If that's a possibility I would have the batteries load tested if they are in warranty.
posted 06-27-2015 05:15 PM ET (US)
jimh, I am going to try your suggestion of switching the position of the batteries in the series but keeping the charger leads as they are, but it will take a couple of days to test the results and I will report on it then.
Today, I again used the TM but only for about 2 and 1/2 hours. The before use (after full charge via the Minn Kota charger) voltages were: #1 - 12.85 volts, and #2 - 13.04 volts. After use, they were: #1 - 10.70 volts, and #2 - 12.40 volts.
First, I took Butch's suggestion and took #1 to Sears for a load test this afternoon. They say it tests fine! To me, it is questionable whether they tested only for charge or for load as the rep would only say "it took a full charge" and "it is ok" when I asked did they do a load test.
Second, the TM itself has an indicator for remaining battery power measured in quartiles - 100%, 75%, 50%, and 25%. Never during the previous two years has the TM indicator gone below 75%, and it usually remains at 100% even after several hours of use. In the last two uses, including today's 2+ hours, it has gone to 25%, which to me reinforces the voltage test and suggests that the failure of #1 is clearly the issue.
Lastly, this TM has 80 lbs of thrust and Minn Kota recommended it for a different boat which weighed 2300+ lbs. I am now using it on a 1988 13 foot super sport with a total weight, including original 40 hp Johnson, of about 600 lbs, and additional TM and 2 battery setup of another 225 lbs. Clearly, these batteries should power this TM for days, like they used to.
Thanks greatly for your help on this.
posted 06-27-2015 05:35 PM ET (US)
Hi Butch, they both have manufacture dates of June 2013 and I purchased them that July. I am going to try Jim's suggestion of switching their positions in the series to see if that makes a difference. If the result is the same, I will try another Sears store for another load test.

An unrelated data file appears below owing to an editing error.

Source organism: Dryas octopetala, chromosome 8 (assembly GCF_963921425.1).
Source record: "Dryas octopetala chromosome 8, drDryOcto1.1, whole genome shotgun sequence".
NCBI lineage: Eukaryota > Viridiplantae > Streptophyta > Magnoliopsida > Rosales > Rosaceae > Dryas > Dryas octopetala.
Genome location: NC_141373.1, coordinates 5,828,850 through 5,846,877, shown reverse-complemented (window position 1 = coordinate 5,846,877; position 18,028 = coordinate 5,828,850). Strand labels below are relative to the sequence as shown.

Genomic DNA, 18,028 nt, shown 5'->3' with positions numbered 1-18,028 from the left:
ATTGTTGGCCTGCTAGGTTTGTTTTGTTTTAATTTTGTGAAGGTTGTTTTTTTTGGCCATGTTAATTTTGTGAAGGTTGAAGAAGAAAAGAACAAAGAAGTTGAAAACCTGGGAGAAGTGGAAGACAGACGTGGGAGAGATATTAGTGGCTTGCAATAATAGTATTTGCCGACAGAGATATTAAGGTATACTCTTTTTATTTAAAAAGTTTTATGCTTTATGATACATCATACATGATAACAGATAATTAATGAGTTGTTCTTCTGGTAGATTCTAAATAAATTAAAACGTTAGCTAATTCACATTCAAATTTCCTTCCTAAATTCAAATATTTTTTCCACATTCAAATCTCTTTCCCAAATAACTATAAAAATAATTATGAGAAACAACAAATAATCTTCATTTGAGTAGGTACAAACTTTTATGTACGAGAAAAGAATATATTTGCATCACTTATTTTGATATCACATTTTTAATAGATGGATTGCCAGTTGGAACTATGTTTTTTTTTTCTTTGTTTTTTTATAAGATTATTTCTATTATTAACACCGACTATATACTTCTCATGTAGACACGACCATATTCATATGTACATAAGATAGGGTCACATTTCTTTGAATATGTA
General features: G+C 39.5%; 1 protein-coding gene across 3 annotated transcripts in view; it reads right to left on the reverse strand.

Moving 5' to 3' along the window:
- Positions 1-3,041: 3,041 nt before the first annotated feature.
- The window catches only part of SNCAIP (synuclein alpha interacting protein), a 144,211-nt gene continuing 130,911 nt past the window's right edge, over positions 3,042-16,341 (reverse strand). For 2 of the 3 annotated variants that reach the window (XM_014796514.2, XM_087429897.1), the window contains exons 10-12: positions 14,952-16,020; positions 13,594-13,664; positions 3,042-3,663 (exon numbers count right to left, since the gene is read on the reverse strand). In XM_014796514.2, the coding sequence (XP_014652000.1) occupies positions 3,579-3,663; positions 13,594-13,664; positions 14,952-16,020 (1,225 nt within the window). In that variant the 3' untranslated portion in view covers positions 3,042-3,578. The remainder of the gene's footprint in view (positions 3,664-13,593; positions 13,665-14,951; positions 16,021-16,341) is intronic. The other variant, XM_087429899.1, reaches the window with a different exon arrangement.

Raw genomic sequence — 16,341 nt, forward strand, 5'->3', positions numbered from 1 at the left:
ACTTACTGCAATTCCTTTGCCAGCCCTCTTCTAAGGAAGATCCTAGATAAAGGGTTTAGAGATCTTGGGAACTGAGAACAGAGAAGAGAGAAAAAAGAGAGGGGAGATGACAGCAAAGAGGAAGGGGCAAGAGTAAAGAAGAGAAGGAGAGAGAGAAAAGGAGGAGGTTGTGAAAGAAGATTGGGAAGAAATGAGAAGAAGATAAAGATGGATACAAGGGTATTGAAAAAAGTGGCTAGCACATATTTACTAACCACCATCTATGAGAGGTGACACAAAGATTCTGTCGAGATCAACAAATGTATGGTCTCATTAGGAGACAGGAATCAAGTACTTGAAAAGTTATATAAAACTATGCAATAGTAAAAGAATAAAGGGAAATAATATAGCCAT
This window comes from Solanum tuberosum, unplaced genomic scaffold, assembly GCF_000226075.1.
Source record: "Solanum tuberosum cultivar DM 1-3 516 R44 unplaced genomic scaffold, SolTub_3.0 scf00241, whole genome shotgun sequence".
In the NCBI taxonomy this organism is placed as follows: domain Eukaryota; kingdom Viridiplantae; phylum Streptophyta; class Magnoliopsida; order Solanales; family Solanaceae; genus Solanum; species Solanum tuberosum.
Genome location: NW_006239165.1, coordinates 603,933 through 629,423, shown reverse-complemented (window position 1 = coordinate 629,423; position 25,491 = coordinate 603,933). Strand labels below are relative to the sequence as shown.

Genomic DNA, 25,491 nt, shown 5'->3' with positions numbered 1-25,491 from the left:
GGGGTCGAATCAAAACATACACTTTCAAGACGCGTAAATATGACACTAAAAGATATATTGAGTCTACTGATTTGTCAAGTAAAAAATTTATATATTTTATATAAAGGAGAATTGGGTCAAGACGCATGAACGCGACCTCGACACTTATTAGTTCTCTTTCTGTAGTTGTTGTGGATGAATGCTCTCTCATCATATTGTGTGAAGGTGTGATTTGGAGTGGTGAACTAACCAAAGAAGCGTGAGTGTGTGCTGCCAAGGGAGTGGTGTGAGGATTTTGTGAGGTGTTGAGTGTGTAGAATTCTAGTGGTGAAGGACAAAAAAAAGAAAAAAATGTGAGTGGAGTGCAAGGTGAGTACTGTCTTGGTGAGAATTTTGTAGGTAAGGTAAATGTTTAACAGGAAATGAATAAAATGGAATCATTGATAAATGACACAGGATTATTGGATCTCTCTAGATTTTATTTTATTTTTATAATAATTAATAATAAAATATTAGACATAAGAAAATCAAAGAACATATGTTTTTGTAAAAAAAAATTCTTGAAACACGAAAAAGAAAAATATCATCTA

Since batteries are not precision instruments, it seems likely to me that a 24 volt setup will almost always have two batteries with slightly different full charge capacities, so I did not think the difference in full charge of .1 to .2 volts was significant. Maybe I underestimated that, but it has been the case since day one with these two batteries. And until these last two uses, it never seemed to make a difference. After use, they were always within .1 to .2 volts of each other. Unless Jim's suggestion proves the answer, something has happened to #1 and I don't think Sears' load test has found it.
posted 06-27-2015 11:59 PM ET (US)
My recommendation to swap the battery wiring so the charger circuits switch to different batteries was made in order to test the charger. The cause of this problem could be from a charger output circuit that is not providing proper charge.
posted 07-02-2015 10:22 AM ET (US)
Two batteries of the same make and model, purchased at the same time, and used always in the same service, ought to age in a similar manner, but, unfortunately, this is not always the case. Some years ago I used to manage two large uninterruptible power supplies that each had 40 12-volt batteries in a series string. These batteries were continually monitored for their internal resistance by a sophisticated monitoring system.
Over about three years of service, it was typical to see that about 25-percent of the batteries (in this case, ten out of forty) would begin to show increasing internal resistance. This was interpreted as a loss of capacity in those cells. It was also seen that as early as two years of service would produce a few cells, perhaps one or two, whose internal resistance would begin to increase significantly compared to the rest of the string. There was never any correlation between where in the string of 40 cells the cell showing increased resistance would be located. It could be cell number one or cell number 40, or any cell in between. It was quite random. This was my experience in tracking two sets of 40 cell UPSs over three sets of batteries, that is, a total of 240 batteries in service over about ten years.